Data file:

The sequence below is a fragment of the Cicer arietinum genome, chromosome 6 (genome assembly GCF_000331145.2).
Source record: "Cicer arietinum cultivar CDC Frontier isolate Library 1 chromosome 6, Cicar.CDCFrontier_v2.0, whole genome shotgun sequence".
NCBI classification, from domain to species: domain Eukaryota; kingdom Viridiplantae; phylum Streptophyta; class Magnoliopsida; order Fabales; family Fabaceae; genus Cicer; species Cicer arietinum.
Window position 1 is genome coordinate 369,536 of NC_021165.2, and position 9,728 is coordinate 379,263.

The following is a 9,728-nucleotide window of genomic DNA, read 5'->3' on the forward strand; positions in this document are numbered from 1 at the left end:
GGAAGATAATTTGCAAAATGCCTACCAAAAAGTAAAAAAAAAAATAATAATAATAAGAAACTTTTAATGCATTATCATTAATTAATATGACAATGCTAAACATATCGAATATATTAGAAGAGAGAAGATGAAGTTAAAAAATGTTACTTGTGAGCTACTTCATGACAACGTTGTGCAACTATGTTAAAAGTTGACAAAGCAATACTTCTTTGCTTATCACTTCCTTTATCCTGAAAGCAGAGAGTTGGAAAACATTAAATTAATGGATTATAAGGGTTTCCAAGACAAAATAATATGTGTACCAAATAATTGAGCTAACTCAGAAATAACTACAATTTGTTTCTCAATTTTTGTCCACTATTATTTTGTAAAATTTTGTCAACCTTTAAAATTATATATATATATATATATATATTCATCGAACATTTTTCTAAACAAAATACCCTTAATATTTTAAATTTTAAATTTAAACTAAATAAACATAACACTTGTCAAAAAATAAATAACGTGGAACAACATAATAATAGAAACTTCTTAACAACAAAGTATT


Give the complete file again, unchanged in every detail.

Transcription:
The sequence below is a fragment of the Cicer arietinum genome, chromosome 6 (genome assembly GCF_000331145.2).
Source record: "Cicer arietinum cultivar CDC Frontier isolate Library 1 chromosome 6, Cicar.CDCFrontier_v2.0, whole genome shotgun sequence".
NCBI classification, from domain to species: domain Eukaryota; kingdom Viridiplantae; phylum Streptophyta; class Magnoliopsida; order Fabales; family Fabaceae; genus Cicer; species Cicer arietinum.
Window position 1 is genome coordinate 369,536 of NC_021165.2, and position 9,728 is coordinate 379,263.

The following is a 9,728-nucleotide window of genomic DNA, read 5'->3' on the forward strand; positions in this document are numbered from 1 at the left end:
GGAAGATAATTTGCAAAATGCCTACCAAAAAGTAAAAAAAAAAATAATAATAATAAGAAACTTTTAATGCATTATCATTAATTAATATGACAATGCTAAACATATCGAATATATTAGAAGAGAGAAGATGAAGTTAAAAAATGTTACTTGTGAGCTACTTCATGACAACGTTGTGCAACTATGTTAAAAGTTGACAAAGCAATACTTCTTTGCTTATCACTTCCTTTATCCTGAAAGCAGAGAGTTGGAAAACATTAAATTAATGGATTATAAGGGTTTCCAAGACAAAATAATATGTGTACCAAATAATTGAGCTAACTCAGAAATAACTACAATTTGTTTCTCAATTTTTGTCCACTATTATTTTGTAAAATTTTGTCAACCTTTAAAATTATATATATATATATATATATATTCATCGAACATTTTTCTAAACAAAATACCCTTAATATTTTAAATTTTAAATTTAAACTAAATAAACATAACACTTGTCAAAAAATAAATAACGTGGAACAACATAATAATAGAAACTTCTTAACAACAAAGTATT